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A Root Cause of Mistrust and How to Solve It

Have you ever said yes, even though you really wanted to say no? On the flip side, have you ever wondered if someone who said yes to you really meant it?

My client has been struggling with this. What she noticed was that she felt anxious about her friendships. Specifically, when her friends agreed to hang out, did they really want to, or were they just being nice?

“Why would you think that?” I asked.

“Well, they agree to hang out with other people they don’t really like and then moan to me about it.”

“Why wouldn’t they just say no thanks?” I said.

“They don’t want to hurt the person’s feelings,” she replied.

This is a really common muddle. It comes with the territory of being social creatures. We live and work together, which means we have to negotiate the time and space we share. It’s pleasant to be in harmony and can be unpleasant to be in discord. So, we sometimes resort to creating false harmony by saying yes when we mean no. We figure, I’ll just grin and bear it, rather than risking hurting someone’s feelings.

“It’s hurtful to say no.” I summarize the thought that underlies her suffering. “Is it true?” If you’ve ever believed this thought, center yourself in a specific memory of it – maybe someone asked you out or a colleague asked for your help – and do The Work along with us. The four questions and the turnarounds of The Work illuminate every nook and cranny of a thought and help you to see how good and complete your life can be without it.

“Yes,” she replies. “You take a risk when you invite someone. When you say yes, it’s like you catch them. You keep them from falling on their face.”

Her reasoning reveals that she is still in thinking mind when she answers, so I invite her into her body.

“Exhale,” I instruct. “Close your eyes. Breathe deeply and slowly. Relax your muscles and settle into your body. Now, can you be absolutely certain?” The second question of The Work invites us to go deeper, beyond thinking.

“No, I can’t be certain,” she says. I notice she seems calmer and more centered now.

“What do you see that tells you that?” I ask.

“You can feel when someone is pretending. They are lying to you and pitying you on top of it.”

“Okay. How do you react when you believe that it’s hurtful to say no?” The third question of The Work asks us to look at what effect this thought has on our lives. I ask sub-questions to reveal different aspects of her reaction to the thought.

“How does it feel in your body?”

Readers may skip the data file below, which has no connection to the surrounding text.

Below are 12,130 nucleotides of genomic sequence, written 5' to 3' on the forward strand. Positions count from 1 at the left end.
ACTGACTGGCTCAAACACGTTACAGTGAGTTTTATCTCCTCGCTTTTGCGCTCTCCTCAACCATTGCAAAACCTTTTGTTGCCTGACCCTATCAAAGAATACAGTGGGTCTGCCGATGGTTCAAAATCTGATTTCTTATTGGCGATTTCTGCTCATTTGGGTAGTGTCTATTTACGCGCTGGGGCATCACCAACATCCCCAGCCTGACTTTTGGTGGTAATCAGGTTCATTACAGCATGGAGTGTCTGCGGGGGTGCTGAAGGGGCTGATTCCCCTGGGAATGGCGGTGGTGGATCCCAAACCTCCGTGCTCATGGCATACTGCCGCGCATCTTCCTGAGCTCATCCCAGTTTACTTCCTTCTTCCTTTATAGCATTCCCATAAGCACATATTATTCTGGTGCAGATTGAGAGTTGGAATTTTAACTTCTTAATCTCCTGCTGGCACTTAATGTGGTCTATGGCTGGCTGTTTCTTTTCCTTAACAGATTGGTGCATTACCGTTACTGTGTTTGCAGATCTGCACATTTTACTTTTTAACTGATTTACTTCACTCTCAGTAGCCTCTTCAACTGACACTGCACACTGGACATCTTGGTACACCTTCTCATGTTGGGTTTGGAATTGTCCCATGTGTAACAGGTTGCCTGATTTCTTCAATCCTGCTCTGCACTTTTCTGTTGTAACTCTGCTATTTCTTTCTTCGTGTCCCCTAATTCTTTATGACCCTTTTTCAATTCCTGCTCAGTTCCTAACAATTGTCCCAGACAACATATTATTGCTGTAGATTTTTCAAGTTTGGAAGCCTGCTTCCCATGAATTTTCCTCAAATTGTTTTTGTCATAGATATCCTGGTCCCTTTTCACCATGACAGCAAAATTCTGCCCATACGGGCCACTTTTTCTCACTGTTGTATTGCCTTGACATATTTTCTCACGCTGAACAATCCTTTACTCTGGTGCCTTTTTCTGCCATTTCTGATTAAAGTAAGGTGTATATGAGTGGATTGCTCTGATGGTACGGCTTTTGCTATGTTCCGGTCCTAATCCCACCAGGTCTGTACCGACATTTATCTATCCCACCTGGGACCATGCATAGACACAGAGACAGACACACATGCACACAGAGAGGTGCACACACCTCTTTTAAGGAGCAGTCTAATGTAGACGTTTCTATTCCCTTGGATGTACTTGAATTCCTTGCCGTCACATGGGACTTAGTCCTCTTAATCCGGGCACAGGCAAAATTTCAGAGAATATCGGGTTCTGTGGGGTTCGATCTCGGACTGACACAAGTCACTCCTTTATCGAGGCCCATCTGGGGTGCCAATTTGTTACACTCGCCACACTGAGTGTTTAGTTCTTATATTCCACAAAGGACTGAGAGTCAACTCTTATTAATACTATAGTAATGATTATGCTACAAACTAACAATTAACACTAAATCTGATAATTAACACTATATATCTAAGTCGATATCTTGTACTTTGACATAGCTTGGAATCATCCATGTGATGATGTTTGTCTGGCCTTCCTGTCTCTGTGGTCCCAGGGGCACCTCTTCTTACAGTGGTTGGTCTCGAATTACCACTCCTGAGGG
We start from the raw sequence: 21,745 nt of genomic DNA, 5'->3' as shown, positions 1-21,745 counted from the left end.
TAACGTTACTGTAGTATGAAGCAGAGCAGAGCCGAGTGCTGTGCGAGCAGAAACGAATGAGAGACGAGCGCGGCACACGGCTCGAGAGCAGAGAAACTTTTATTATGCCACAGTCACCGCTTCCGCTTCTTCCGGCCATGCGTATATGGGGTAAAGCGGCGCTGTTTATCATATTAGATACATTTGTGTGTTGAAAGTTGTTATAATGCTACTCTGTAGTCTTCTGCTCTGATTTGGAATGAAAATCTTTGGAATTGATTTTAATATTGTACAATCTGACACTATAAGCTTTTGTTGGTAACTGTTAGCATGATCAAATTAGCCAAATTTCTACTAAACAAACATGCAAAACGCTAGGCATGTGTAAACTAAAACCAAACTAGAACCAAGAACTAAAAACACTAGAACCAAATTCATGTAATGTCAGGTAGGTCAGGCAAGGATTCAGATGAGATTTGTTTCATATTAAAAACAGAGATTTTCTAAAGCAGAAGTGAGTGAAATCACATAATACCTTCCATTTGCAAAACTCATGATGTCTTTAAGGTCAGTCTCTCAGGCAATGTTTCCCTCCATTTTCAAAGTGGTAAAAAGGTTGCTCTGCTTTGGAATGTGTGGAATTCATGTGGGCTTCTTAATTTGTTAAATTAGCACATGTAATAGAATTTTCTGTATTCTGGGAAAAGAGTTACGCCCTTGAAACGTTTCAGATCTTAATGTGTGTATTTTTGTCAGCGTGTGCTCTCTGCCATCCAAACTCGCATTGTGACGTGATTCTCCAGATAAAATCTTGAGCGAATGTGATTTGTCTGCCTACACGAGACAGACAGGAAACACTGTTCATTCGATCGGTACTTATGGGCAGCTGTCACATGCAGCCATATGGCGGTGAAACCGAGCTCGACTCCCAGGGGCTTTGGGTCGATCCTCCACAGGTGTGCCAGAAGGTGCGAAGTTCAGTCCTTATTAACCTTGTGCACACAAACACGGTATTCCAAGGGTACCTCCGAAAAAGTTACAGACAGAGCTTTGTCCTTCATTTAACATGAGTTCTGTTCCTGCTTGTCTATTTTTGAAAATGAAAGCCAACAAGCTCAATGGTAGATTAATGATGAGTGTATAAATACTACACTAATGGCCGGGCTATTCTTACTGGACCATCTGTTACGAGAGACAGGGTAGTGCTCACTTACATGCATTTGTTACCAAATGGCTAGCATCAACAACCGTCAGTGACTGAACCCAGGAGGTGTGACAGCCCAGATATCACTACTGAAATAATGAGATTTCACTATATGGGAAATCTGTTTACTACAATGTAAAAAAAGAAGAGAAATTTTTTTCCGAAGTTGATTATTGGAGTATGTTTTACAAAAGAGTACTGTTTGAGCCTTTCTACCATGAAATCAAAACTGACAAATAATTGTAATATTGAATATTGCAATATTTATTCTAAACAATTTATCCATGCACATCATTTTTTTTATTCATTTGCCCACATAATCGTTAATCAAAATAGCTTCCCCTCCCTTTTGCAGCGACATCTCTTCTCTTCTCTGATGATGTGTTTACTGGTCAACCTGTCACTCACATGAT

“Heavy,” she says. “Like a weight. My face hurts – I’m making a face like I’m disgusted. I’m not breathing.”

“How do you treat the person you’re saying yes to? Deep down?”

She pauses. “Like I’m better than them. Like I have to manage their feelings because they can’t handle the truth.”

“Do you like it when someone does that to you?” I ask.

“No. It feels gross.”

“Okay. Now. How do you treat yourself when you believe that it’s hurtful to say no?”

She’s quiet for a minute. “Like I don’t matter.” The clarity of her responses and her calm reveal that a shift has taken place inside of her.

“Okay. So, turn the thought around,” I say. “Start with the opposite.”

“It isn’t hurtful to say no,” she says.

“What’s the evidence?” I ask.

“Not inherently. It’s just an answer, just a word. My ‘no’ may not have anything to do with them. Like, the other day I told a friend no because I wasn’t feeling well, and I didn’t feel guilty about it, and she was fine with it.”

“Sounds about right. What’s another turnaround?” I prompt.

“It’s hurtful to say yes – if I don’t mean it.”

“That’s the spirit! What’s the evidence?”

“I’m treating them like they’re fragile. I’m in their business and not in mine, which hurts them and me, too. And the truth always comes out. Like, how hurt would they be if it got back to them that I was moaning about them to another friend? Or, I say yes, and they think we’re good, but the whole time I’m getting more and more annoyed with them, and I’m being a jerk to them to give them the hint.”

“So,” I summarize, “remember what you said at the beginning. You said a person takes a risk when they invite, and by saying yes, you prevent them from falling on their face. Which means they think they’re safe with you. But they’re really not, if you’re not being honest.”


“There’s one more turnaround,” I say. “It’s kind. . . “

“It’s kind to say no,” she finishes. “If that’s the truth. It might be awkward up front, but it’s better than lying.”


My client began with feeling she could not trust her friends. The Work revealed the root of that mistrust: among her friends, saying no was not an option. If you can’t say no, yes does not necessarily mean yes. No wonder she was anxious!

The Work also revealed her way out: if honesty is what she wants, it’s up to her to practice it.

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